KW: What is the best prank you ever witnessed, pulled or had pulled on you?
SR: I remember these guys used to pretend they were fish. We’d get off the bus and be pretty drunk and they’d go swimming in their suits in these hotel water fountains. There’s some good stuff. I can’t think of off the top of my head, but there’s been some funny s**t.
KW: What is the best city to play as a road team?
SR: As a road team, definitely Chicago was my favorite city. When I was playing in Chicago, my favorite city was to go to LA. And then when I was playing anywhere else, my favorite city was to go to Chicago. And Wrigley field, well, Boston was good too, but Wrigley Field was my favorite.
KW: What did you think when you got diagnosed with Hodgkin’s disease?
SR: It sucked. I was gonna have to go home and miss the season and go through these treatments. I don’t really know how to describe it. It sucks. It sucked. Plain and simple.
KW: Did you reach out to Cleveland to be a coach or did they come knocking on your door?
SR: I kinda finished my playing there and I kinda had a relationship with Mark Shapiro and we had talked about it. He had said if I was ever interested, get in contact. When I finally got interested, we talked about some things and he kinda set me up as an instructor first. I just kinda roved around the minor leagues, got a feel for the organization and then they offered me a coaching job. So, I think it was kind of mutual.
KW: What were your feelings when the Cleveland Indians fired you as pitching coach last year?
SR: Well, it was the first time I had ever been fired or released or anything. So, obviously, I was kinda bummed. It was more frustrating because we were losing and our team wasn’t playing very good. I guess I felt like I got short changed a little bit. I’m never gonna say I got f****ed or screwed, but I do think that I put in bit of service there.
I coached for five years in the minor leagues and I did something right to work my way up to the bullpen and up to the big leagues. They thought something of me to promote me as the pitching coach and then all of a sudden four months into the season and all of a sudden now I’m unqualified. I don’t think it had anything to do with wins and losses. I don’t think it had anything to do with performance. I think it had to do with maybe not being accommodating to a new school-type environment of GMs and front offices.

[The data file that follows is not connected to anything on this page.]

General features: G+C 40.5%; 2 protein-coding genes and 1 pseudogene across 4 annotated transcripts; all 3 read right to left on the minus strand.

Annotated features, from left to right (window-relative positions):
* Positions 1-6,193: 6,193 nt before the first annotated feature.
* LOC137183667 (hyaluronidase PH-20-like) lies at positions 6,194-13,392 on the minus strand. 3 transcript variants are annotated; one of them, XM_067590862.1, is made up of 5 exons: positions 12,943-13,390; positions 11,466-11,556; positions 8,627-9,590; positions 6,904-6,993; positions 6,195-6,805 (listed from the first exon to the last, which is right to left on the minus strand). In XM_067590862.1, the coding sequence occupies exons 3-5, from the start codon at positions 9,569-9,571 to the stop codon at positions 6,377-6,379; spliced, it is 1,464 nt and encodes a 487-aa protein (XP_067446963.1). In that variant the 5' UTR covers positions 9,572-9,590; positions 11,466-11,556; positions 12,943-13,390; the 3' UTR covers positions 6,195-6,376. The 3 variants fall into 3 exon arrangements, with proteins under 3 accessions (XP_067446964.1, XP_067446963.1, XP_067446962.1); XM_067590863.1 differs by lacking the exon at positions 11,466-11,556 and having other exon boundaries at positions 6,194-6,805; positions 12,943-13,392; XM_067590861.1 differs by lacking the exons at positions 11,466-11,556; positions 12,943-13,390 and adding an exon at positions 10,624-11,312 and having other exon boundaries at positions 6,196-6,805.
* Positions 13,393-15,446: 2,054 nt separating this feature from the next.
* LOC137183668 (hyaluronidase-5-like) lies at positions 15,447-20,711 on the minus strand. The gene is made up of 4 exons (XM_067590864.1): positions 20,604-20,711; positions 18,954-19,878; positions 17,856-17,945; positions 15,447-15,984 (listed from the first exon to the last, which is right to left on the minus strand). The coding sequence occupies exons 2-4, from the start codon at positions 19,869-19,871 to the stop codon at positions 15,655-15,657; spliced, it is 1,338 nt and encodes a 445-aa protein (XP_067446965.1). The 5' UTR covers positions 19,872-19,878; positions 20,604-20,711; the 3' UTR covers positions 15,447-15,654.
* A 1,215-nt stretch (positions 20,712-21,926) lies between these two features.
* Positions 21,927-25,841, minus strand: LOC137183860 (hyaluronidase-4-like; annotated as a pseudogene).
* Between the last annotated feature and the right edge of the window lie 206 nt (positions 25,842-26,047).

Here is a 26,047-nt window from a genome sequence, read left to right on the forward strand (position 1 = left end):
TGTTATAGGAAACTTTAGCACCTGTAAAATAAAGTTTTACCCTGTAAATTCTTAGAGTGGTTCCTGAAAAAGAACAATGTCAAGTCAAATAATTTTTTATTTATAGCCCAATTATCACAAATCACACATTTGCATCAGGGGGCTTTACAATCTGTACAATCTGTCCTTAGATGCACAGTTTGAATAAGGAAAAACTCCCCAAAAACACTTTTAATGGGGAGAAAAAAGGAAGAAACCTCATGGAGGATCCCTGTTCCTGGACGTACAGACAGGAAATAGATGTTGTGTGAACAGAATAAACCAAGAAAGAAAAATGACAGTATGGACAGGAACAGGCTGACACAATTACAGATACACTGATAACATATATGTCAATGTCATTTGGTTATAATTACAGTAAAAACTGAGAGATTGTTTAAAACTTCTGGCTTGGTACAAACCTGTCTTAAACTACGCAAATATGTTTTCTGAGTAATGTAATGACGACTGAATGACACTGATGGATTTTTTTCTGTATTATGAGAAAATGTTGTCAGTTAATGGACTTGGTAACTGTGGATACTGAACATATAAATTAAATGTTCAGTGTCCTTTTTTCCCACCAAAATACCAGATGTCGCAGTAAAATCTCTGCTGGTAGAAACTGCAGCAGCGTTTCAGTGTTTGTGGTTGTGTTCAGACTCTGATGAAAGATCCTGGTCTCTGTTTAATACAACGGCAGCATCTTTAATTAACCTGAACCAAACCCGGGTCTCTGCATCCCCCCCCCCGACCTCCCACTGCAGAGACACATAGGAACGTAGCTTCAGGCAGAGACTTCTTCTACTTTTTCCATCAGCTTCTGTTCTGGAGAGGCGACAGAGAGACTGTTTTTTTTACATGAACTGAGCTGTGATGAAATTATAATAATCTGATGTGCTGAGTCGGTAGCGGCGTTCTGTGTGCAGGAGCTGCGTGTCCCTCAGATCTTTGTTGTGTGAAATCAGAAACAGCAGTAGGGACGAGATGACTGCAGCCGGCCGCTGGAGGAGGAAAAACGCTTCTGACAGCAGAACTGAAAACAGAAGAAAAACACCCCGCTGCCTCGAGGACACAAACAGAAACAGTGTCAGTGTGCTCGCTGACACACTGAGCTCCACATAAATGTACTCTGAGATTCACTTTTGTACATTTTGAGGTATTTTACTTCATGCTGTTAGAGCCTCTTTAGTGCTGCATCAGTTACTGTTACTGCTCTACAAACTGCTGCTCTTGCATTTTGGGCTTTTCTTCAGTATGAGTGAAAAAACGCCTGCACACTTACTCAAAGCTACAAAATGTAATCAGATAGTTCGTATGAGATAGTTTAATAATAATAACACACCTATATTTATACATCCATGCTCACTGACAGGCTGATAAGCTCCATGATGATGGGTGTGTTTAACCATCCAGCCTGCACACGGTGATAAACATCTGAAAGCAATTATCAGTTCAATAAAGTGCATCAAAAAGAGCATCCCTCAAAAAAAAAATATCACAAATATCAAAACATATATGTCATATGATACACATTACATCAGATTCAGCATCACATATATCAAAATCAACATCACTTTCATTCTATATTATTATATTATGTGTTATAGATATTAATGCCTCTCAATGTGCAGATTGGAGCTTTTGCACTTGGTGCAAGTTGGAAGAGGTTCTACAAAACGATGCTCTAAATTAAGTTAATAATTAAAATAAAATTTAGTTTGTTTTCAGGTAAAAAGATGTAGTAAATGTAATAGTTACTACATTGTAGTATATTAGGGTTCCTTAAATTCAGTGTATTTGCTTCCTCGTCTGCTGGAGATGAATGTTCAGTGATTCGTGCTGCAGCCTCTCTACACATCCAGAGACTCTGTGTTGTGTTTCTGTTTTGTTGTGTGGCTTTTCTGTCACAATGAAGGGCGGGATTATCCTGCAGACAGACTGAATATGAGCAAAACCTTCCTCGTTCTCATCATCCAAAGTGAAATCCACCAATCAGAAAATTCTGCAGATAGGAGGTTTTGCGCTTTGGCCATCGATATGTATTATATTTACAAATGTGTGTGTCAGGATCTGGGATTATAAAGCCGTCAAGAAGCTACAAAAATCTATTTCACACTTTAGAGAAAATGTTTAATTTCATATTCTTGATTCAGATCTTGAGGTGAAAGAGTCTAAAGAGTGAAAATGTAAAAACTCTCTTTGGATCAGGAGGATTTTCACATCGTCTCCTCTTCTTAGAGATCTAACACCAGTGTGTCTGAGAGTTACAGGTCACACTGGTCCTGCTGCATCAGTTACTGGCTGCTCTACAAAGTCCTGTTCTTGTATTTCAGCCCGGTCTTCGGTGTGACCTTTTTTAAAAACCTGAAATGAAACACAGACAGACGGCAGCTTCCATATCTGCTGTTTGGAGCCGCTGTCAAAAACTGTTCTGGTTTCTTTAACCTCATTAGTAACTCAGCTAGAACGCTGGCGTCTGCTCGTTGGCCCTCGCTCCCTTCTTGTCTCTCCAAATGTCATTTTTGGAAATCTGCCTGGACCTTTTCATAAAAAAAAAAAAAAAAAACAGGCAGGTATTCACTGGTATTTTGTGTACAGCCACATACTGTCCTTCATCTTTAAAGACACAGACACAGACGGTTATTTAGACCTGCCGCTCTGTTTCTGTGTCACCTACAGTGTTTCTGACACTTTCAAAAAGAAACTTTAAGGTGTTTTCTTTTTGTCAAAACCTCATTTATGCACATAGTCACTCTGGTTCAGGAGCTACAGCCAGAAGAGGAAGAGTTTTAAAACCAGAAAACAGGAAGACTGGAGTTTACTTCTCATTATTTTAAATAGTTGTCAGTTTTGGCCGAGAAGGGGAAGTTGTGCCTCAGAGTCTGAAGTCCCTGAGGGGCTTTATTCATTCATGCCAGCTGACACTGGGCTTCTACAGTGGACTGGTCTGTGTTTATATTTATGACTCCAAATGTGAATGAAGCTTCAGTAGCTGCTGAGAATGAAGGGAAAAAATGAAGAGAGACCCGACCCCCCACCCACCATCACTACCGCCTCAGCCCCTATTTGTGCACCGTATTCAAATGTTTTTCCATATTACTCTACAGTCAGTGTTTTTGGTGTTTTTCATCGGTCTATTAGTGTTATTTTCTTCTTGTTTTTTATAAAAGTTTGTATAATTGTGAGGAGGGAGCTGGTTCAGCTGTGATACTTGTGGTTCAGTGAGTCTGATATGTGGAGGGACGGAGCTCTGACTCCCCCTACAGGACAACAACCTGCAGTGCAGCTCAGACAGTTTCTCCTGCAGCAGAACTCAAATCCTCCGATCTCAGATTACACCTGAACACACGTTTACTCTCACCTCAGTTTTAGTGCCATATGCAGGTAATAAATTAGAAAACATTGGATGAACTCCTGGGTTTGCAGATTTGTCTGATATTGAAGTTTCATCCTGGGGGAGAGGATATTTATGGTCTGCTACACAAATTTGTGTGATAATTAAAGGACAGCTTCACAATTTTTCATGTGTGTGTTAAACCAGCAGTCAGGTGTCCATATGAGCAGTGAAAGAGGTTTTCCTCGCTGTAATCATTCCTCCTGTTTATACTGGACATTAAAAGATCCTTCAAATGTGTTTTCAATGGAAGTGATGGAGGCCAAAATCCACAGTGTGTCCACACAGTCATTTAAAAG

I guess I felt like just because a guy is doing bad right now, I’m not gonna go overload him and maybe I wasn’t as hands on as they wanted. I guess I used more of my feel than I over-coached. I don’t know, it was a joke. I thought it sucked. I thought I got short changed, you know, whatever. I guess that’s all I can say about it.
I don’t hold any hard feelings or anything because I am grateful for the opportunity they gave me, but why give me an opportunity just to pull the rug out from under my feet in just a few months? I didn’t get it, you know? I didn’t really feel I should be fully personally held accountable for a team’s failure and that’s kind of the way it was handled, you know?
KW: What are you doing now, coaching-wise?
SR: Right now I’m in spring training [with the Los Angeles Dodgers] and I’m in charge of the Triple A team. I think during the season, I’m just gonna rove around and maybe do a short season team, like a two-month team when they get the new draft guys.
KW: If you were to go into the Hall of Fame, which hat would you want to wear?
SR: White Sox hat.
KW: What is your opinion of the steroid era players in regards to the Hall of Fame?
SR: Whatever, man. I had to pitch through it. I don’t know. I mean, it didn’t really affect me. I don’t know how much different my numbers would have been. I mean, those guys didn’t bother me. Like I said, most of those guys have a lot of swing and miss to their swing. So you just have to thread the needle in the right place and get ‘em out. If Pete Rose can’t be in the Hall of Fame, then why can someone who injected something illegal be in the Hall of Fame?
Kevin J. Wells writes about Major League Baseball and punk rock music. Follow him on Twitter @WellsOnBaseballClick here for reuse options!